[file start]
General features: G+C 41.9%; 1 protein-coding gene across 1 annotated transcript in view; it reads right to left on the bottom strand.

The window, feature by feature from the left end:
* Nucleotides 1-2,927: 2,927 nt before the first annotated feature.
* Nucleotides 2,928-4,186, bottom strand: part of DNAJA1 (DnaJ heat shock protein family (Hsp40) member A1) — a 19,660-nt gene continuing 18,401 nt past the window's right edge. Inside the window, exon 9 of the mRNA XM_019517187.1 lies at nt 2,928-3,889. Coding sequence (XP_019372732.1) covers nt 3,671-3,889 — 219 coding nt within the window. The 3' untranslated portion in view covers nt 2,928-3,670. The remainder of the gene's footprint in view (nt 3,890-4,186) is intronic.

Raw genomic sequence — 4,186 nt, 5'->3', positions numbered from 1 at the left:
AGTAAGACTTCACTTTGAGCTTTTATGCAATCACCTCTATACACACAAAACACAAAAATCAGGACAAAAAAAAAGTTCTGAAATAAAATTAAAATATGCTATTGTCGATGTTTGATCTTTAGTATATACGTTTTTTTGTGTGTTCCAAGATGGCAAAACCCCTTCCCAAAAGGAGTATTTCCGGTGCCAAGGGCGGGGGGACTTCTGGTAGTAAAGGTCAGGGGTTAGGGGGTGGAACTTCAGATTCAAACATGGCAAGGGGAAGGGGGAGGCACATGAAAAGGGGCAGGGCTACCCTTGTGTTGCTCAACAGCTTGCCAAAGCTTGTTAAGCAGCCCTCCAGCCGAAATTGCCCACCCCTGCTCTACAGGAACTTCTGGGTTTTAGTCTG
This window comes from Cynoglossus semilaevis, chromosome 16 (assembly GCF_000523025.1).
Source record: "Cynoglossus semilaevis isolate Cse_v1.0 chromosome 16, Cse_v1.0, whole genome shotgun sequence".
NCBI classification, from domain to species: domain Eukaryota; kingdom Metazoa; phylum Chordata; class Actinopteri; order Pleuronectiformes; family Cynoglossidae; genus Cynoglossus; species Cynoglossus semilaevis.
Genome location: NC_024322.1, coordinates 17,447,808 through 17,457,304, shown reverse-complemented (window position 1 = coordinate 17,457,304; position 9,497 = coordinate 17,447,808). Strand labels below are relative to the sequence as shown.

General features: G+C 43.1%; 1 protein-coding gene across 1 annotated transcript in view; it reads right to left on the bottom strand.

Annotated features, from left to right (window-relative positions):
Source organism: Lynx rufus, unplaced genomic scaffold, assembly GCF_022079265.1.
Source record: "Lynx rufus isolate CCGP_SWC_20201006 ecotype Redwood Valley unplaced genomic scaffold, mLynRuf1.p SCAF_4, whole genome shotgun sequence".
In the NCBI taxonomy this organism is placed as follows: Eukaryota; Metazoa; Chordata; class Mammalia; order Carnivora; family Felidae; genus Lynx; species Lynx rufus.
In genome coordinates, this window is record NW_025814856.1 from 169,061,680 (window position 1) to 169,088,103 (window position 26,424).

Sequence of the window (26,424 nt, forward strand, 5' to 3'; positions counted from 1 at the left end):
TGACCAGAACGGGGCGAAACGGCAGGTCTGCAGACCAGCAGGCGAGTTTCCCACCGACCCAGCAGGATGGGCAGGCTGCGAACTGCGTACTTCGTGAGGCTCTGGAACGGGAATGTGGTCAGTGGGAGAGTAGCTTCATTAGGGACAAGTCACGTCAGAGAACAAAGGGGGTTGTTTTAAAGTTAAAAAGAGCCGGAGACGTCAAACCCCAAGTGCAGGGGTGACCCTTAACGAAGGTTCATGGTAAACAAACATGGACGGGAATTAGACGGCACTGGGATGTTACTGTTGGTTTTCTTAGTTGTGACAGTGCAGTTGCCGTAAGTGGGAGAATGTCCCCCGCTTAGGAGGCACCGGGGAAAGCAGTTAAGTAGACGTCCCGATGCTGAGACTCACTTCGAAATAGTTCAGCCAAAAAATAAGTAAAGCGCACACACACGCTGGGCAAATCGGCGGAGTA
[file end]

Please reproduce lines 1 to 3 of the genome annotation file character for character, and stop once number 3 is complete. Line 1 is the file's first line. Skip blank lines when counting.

General features: G+C 41.9%; 1 protein-coding gene across 1 annotated transcript in view; it reads right to left on the bottom strand.

The window, feature by feature from the left end:
* Nucleotides 1-2,927: 2,927 nt before the first annotated feature.